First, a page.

2007 Ann Schreiber Grant Recipient – Melissa Merritt
Melissa Merritt, Ph.D.
Brigham and Women’s Hospital
How Might Different Tissues in the Ovary Act on Each Other to Induce Cancer
The human ovary is covered by a single layer of epithelial cells. Beneath the epithelial cells is the ovarian cortical stroma. Fibroblasts are a major cell type in the ovarian stroma. Recent studies have suggested that fibroblasts activated by inflammation may be involved in tumor initiation. The focus of Dr. Merritt’s research is to learn more about the ovarian stroma, its response to inflammation and how inflammatory stroma may promote tumor initiation in the epithelial cells. Dr. Merritt uses 3-D cell culture models that mix stromal fibroblasts with epithelial cells, allowing her to study cellular communication across the cell types. Recently, she has identified a protein called MMP-3, involved in the inflammatory response of stromal cells. She is now further studying how this protein could act on epithelial cells. Her results could lead to a better understanding of how different tissues act in the ovary to induce cancer.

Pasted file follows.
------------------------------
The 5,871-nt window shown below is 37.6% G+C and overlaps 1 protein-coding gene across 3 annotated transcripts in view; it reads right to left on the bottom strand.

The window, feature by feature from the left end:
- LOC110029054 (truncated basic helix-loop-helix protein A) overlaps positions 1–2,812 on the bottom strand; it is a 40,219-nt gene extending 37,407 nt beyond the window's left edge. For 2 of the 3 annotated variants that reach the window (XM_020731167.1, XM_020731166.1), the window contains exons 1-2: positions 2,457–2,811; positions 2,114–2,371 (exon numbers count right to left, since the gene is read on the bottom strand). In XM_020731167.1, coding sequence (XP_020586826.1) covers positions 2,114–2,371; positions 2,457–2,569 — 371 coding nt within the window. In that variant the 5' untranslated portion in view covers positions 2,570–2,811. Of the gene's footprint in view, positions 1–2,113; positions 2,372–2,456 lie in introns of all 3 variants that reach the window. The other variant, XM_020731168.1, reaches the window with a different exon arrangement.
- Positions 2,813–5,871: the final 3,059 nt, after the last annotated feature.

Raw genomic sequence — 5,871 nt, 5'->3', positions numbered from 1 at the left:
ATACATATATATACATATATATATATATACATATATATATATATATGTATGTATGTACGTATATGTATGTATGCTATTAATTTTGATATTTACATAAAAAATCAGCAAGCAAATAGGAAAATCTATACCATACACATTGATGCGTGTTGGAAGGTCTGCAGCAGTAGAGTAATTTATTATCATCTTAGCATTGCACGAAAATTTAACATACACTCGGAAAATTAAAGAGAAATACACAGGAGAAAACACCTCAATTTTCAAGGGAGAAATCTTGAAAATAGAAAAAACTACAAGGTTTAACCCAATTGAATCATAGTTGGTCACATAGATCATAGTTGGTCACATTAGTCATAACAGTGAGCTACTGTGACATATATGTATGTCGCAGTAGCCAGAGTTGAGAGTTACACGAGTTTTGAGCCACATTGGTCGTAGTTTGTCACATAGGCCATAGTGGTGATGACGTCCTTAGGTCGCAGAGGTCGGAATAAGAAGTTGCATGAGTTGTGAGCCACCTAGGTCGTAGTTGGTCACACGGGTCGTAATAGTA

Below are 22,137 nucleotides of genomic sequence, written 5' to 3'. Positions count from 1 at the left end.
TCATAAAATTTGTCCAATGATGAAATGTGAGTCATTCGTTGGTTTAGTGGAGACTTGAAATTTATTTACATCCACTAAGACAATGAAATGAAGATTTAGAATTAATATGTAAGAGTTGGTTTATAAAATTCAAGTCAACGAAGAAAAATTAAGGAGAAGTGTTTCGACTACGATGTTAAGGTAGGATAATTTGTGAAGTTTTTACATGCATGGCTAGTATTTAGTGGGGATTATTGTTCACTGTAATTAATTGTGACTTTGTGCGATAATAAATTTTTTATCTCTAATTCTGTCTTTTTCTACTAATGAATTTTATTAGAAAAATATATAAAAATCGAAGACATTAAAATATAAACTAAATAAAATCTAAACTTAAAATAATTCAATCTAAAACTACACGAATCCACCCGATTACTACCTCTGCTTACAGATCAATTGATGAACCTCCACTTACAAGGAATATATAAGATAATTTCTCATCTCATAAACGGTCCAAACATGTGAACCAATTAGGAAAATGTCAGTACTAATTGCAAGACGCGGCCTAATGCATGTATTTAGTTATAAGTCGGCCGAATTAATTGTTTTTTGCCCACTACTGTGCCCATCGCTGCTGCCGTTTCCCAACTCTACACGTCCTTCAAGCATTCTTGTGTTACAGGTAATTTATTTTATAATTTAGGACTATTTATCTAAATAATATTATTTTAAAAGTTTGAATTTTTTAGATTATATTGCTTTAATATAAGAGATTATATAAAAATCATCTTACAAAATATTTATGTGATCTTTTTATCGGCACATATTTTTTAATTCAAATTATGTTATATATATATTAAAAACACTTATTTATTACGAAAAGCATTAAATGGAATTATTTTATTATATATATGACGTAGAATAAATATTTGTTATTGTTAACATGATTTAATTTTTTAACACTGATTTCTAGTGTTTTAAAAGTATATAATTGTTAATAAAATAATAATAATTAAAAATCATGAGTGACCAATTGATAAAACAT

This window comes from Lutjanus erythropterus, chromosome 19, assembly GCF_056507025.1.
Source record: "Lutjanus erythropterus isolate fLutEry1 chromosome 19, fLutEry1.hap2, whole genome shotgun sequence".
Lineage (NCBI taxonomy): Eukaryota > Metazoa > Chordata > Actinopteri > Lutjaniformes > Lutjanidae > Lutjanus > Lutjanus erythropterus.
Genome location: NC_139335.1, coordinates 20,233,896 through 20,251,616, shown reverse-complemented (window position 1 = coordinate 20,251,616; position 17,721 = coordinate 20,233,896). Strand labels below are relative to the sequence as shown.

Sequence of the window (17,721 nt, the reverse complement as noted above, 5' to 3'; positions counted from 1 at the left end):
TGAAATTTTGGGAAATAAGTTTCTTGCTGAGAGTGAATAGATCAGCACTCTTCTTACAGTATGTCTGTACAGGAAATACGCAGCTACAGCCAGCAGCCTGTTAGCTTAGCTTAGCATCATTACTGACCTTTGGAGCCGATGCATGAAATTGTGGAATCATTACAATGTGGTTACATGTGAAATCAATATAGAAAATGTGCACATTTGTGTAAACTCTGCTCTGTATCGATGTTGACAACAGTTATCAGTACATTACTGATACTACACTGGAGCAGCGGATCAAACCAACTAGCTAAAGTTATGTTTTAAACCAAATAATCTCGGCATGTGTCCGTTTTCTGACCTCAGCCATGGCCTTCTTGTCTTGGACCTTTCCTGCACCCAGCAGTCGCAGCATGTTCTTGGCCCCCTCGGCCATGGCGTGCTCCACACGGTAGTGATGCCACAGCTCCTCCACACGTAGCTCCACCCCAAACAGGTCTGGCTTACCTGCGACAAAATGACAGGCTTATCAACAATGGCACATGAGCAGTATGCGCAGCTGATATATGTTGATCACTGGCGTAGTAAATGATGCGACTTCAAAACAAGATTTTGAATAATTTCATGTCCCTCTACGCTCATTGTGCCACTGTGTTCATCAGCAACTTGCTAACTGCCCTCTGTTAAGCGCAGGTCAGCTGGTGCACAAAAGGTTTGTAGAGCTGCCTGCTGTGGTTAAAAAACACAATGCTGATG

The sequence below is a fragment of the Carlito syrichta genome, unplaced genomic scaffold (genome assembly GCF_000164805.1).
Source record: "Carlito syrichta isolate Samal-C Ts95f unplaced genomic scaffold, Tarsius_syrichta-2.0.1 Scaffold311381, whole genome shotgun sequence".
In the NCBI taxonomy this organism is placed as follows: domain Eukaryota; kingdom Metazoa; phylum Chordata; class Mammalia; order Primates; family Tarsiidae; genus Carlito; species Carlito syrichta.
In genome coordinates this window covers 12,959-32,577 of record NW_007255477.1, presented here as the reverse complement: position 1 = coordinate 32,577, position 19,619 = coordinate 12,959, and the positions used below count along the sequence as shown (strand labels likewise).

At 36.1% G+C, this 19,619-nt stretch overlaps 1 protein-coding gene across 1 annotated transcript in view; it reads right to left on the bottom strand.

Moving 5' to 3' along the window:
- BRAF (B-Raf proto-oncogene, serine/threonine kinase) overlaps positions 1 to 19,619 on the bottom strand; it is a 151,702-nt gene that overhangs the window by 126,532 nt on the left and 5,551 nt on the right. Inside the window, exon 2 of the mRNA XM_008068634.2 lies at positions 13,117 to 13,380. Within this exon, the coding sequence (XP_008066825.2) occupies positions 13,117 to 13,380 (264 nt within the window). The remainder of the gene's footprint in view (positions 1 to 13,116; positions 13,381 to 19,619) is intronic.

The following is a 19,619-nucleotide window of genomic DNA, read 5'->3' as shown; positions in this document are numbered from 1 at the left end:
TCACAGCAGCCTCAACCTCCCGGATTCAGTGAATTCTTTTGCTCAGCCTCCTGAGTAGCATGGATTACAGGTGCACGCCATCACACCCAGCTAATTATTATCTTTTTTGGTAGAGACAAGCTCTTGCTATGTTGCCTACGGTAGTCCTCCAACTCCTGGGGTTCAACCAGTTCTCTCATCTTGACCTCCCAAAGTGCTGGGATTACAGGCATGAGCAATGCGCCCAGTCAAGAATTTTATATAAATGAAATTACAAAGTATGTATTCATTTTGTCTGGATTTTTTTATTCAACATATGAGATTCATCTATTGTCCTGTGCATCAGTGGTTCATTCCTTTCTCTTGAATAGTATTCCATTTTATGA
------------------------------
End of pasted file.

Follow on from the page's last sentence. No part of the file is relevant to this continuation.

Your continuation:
The five-year survival rate for ovarian cancer has increased by only 8% in the last 30 years.
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